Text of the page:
If only the owners of horses and buggies had been more organized, they likely could have thwarted the introduction of the automobile. If the slide rule industry had ponied up for more campaign contributions, it might have stopped the handheld calculator dead in its tracks. And if travel agents had banded together and gotten some strict regulations in place, Travelocity, Kayak, and the like never would have had a chance.
Disruptive technologies are tough on the old guard. Carriage rides are now a throwback curiosity, slide rules are collectors’ items, and travel agents are a dying breed. The transportation industry is now going through its own purge as an array of new businesses, most of them grounded in the explosion of information and communication made possible by the Internet and handheld devices, threaten long-established companies. But unlike the examples above, these old-line businesses have been able to secure the favor of legislators and regulators, meaning they are protected by rules that keep competitors out and slow the pace of change.
I’ve written about some of this before. The taxicab industry is beset by the likes of Uber and Sidecar. The oligopolistic automobile dealer industry is under attack by new manufacturers such as Tesla and the increasing obvious illogic that — of all consumer products — we can’t purchase cars online. And now along comes a new business model, called peer-to-peer car rentals or car sharing, that threatens to upend the dominance firms such as Hertz and Avis have enjoyed, particularly when it comes to on-airport operations.
Each of these industries has fought back, using the power of the state to beat back the new entrants. Municipal taxicab regulators tightly control the number of cabs and the prices they charge. Every state has laws in place prohibiting the sale of automobiles directly to consumers. And local governments and their airports have long offered rental firms a near-exclusive on travelers in need of a car while at the same time generating lucrative fees for themselves.
A quick explanation of car-sharing is warranted. Most of us own a car. Sometimes we’re not using it. When we aren’t, why not rent it out to someone who needs it? In a pre-Internet world, the logistics of matching owners and renters would have been nearly impossible, but new players such as FlightCar and RelayRides make it easy. Signing up to rent or be a renter takes moments. The companies take care of insurance, the entire transaction is done online (no queues, no counters, and no salespeople loading you up with useless insurance!), and in some cases it’s possible to unlock the car and drive away with just a command from your smartphone. And because the market is robust — lots of people are happy to rent their cars — prices are far below the norm.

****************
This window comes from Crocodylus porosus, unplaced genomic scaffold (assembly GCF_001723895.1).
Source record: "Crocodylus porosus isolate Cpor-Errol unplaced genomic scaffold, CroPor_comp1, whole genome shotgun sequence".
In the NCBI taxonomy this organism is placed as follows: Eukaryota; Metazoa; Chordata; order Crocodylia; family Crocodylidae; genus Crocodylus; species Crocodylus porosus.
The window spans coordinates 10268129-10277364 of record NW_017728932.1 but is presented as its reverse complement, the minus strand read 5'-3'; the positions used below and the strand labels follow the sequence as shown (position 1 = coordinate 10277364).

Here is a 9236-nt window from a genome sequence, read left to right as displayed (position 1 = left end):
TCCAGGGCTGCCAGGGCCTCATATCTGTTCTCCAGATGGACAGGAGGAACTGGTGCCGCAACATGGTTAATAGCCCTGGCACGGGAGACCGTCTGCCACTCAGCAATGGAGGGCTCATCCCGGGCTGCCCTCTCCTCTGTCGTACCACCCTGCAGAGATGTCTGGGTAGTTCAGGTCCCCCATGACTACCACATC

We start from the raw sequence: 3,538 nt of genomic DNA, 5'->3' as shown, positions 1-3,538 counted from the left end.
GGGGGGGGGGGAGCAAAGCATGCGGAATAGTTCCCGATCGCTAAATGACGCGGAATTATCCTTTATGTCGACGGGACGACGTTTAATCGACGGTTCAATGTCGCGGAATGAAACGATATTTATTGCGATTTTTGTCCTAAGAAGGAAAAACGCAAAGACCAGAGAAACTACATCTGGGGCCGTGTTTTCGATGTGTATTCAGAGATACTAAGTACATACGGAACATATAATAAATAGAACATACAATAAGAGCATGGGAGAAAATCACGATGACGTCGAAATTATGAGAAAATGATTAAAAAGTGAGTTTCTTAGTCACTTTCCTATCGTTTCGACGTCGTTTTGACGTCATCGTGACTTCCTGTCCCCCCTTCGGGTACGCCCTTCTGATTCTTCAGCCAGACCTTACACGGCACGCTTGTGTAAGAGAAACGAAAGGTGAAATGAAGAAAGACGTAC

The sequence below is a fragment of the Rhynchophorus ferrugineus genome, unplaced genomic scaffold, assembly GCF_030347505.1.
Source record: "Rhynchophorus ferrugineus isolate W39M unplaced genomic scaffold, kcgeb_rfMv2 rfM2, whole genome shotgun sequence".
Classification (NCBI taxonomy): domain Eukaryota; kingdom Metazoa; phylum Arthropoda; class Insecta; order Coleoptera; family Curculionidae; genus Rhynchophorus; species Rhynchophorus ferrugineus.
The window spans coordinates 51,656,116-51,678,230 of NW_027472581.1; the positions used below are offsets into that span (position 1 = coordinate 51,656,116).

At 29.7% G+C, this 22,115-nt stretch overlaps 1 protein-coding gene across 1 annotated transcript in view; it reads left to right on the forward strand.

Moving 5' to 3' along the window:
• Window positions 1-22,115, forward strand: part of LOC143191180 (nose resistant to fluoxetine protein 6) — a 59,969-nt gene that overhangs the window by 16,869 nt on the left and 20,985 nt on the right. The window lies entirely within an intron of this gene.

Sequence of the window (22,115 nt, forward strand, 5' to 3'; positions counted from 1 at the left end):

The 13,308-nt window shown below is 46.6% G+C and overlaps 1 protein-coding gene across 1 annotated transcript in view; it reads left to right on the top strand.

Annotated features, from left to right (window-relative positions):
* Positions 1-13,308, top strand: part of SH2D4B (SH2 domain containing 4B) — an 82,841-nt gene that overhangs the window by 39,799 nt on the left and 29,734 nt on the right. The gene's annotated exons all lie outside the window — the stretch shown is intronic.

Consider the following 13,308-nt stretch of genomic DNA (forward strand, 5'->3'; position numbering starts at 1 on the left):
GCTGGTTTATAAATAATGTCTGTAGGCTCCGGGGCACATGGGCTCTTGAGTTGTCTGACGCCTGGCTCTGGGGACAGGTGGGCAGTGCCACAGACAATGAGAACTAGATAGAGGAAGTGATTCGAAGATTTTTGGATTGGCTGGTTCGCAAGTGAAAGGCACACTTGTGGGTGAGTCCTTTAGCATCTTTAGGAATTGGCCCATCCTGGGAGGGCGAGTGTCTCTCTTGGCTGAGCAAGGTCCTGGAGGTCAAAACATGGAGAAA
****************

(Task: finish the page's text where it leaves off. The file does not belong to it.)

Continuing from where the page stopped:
At first the peer-to-peer businesses focused on residential neighborhoods, but they are slowly starting to eye airports — where most car rentals occur. Disappointingly (although not surprisingly) there’s been a lot of blowback. Massport, which operates Logan Airport, worries about the upstarts’ “safety, security, and customer service.” San Francisco is suing peer-to-peer company FlightCar to stop it from operating at the airport. And in May, RelayRides had to suspend all of its operations in New York because the state is unhappy with the insurance it carries.
Boston, San Francisco, and New York will argue that their true concern is consumer protection, but that’s a claim to be greeted with skepticism. More likely, it’s just about money. In San Francisco, for example, car rental companies pay the airport $25 per rental and 10 percent of their gross profits. FlightCar does not. That’s what is really upsetting the City by the Bay.
Granted, no one likes to lose a comfortable and consistent source of revenue. But think of the absurdity of this.
Granted, no one likes to lose a comfortable and consistent source of revenue. But think of the absurdity of this. Governments are thwarting innovation because they’re trying to protect their own narrow economic interests. Indeed, for those who argue that government should be more “business-like,” this is a sobering reminder that the public sector really isn’t business — and when it tries to be, it gets it wrong. Rather than fighting car sharing, states and localities should be getting out of the way, letting free markets do their stuff.